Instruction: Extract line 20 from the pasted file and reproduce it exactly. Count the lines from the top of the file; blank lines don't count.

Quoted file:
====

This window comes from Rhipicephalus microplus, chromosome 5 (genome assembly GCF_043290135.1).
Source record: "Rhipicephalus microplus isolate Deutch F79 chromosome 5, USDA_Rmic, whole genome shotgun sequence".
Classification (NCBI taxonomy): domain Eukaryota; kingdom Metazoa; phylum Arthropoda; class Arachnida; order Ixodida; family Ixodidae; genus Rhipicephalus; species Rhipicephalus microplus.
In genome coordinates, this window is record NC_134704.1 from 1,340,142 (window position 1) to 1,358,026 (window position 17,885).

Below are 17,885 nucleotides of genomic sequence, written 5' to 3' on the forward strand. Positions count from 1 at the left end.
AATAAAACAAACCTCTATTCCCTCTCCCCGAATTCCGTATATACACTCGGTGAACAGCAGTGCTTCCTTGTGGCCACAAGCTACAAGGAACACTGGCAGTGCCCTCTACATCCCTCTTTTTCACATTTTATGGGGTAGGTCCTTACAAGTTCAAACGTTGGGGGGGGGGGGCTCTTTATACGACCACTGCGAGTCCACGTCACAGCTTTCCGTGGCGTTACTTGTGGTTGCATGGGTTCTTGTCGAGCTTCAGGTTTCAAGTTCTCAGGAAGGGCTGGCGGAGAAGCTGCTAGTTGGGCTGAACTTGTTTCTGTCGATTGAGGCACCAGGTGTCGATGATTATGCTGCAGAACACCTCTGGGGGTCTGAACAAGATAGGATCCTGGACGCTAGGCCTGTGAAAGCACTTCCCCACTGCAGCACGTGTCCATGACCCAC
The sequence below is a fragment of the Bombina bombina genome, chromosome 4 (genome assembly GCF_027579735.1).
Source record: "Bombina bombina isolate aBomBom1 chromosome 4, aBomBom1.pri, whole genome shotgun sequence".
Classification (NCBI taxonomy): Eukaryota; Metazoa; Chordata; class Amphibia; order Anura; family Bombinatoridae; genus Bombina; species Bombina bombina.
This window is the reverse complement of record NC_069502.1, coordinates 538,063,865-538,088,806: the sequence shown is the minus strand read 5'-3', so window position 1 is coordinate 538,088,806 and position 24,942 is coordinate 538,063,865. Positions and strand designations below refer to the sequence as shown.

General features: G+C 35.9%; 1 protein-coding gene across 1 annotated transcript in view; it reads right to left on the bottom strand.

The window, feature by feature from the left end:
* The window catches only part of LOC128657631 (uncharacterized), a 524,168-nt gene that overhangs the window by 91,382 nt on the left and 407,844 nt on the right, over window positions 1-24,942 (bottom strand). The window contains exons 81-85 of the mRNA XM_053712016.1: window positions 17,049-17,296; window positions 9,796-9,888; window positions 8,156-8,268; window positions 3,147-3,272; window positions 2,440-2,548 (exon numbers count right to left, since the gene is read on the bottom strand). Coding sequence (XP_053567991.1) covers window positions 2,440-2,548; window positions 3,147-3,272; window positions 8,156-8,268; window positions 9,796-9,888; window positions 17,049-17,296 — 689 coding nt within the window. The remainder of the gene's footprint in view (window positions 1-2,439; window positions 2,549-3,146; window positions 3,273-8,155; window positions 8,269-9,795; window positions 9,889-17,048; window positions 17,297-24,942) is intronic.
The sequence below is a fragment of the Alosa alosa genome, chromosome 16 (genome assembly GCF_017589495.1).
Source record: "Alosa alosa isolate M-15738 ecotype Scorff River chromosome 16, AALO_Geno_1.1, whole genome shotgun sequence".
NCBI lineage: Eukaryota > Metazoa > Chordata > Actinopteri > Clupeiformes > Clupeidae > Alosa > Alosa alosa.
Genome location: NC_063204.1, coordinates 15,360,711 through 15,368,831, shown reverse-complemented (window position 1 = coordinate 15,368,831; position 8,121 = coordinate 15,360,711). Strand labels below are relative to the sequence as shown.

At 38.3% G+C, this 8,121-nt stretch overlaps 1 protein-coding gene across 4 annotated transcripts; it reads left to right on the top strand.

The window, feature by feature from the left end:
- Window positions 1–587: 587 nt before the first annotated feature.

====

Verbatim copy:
- Window positions 1–587: 587 nt before the first annotated feature.